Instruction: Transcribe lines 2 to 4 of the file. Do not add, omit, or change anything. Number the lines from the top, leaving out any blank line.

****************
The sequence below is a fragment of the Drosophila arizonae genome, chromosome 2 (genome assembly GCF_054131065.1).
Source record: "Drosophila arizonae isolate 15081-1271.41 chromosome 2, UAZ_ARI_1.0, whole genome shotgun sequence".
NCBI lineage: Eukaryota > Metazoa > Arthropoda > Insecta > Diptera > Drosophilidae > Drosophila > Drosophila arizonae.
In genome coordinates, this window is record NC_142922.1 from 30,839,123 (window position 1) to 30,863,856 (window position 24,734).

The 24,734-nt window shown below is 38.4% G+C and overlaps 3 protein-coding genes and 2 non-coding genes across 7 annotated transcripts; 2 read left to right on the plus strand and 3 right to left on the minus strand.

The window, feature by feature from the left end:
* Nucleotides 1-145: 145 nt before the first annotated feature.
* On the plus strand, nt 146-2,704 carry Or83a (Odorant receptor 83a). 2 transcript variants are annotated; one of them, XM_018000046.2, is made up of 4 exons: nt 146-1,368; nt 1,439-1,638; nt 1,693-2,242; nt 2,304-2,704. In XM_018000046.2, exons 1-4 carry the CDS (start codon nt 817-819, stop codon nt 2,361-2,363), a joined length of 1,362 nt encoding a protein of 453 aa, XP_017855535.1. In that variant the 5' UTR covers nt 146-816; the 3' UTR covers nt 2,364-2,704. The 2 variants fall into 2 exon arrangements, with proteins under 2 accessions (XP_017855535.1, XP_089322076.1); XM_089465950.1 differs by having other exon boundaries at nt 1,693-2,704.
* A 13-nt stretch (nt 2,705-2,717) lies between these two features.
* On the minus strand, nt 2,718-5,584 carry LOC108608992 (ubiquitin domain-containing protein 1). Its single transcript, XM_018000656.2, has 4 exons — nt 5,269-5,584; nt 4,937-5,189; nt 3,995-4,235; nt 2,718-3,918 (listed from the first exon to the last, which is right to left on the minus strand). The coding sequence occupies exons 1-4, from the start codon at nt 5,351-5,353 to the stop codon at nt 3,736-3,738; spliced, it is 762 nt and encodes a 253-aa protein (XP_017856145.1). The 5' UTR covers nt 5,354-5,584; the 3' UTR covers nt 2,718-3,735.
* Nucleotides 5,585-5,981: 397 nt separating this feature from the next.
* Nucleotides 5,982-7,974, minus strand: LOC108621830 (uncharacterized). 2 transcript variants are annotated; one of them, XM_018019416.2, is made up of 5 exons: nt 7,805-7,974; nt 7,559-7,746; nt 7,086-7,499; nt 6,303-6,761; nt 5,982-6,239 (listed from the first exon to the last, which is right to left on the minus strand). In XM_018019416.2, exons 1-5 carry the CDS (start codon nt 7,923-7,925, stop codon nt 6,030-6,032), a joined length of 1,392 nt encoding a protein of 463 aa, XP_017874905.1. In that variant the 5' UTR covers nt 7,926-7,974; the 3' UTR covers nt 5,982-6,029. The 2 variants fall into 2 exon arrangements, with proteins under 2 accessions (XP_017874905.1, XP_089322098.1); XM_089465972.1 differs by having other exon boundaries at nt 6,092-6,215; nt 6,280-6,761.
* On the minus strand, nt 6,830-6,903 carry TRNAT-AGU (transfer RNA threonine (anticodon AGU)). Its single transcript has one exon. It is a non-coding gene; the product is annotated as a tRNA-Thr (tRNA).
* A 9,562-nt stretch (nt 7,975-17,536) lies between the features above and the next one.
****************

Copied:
Source record: "Drosophila arizonae isolate 15081-1271.41 chromosome 2, UAZ_ARI_1.0, whole genome shotgun sequence".
NCBI lineage: Eukaryota > Metazoa > Arthropoda > Insecta > Diptera > Drosophilidae > Drosophila > Drosophila arizonae.
In genome coordinates, this window is record NC_142922.1 from 30,839,123 (window position 1) to 30,863,856 (window position 24,734).